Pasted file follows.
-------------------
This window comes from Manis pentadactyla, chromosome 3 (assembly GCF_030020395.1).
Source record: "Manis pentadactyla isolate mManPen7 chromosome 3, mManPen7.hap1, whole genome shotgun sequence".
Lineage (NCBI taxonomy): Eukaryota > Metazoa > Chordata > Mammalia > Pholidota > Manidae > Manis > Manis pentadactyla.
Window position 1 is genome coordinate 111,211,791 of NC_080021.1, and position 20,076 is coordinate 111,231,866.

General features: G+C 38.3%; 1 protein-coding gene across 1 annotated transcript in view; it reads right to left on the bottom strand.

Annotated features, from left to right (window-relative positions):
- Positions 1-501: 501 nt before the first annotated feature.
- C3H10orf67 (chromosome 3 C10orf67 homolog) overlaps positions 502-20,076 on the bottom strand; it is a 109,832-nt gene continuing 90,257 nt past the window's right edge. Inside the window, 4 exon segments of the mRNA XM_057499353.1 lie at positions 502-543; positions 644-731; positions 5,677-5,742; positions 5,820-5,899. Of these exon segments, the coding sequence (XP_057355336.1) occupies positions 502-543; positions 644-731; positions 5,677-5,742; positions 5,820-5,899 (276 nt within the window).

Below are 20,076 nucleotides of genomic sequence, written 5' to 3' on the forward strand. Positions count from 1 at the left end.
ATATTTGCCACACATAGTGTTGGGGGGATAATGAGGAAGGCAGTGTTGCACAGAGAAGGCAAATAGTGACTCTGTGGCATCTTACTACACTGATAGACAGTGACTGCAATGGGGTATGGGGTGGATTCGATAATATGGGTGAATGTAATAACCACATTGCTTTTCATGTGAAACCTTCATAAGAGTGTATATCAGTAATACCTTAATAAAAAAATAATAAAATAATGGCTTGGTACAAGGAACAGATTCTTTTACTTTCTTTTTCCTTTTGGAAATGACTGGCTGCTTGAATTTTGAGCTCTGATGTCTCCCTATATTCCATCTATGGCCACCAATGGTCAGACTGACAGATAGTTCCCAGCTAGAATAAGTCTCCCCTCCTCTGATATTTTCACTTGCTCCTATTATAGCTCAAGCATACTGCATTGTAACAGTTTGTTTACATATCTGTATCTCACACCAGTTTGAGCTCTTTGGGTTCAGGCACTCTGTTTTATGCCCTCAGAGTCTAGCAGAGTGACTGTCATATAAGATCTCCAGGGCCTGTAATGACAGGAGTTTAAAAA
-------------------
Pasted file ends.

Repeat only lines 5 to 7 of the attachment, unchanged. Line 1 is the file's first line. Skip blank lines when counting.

General features: G+C 38.3%; 1 protein-coding gene across 1 annotated transcript in view; it reads right to left on the bottom strand.

Annotated features, from left to right (window-relative positions):
- Positions 1-501: 501 nt before the first annotated feature.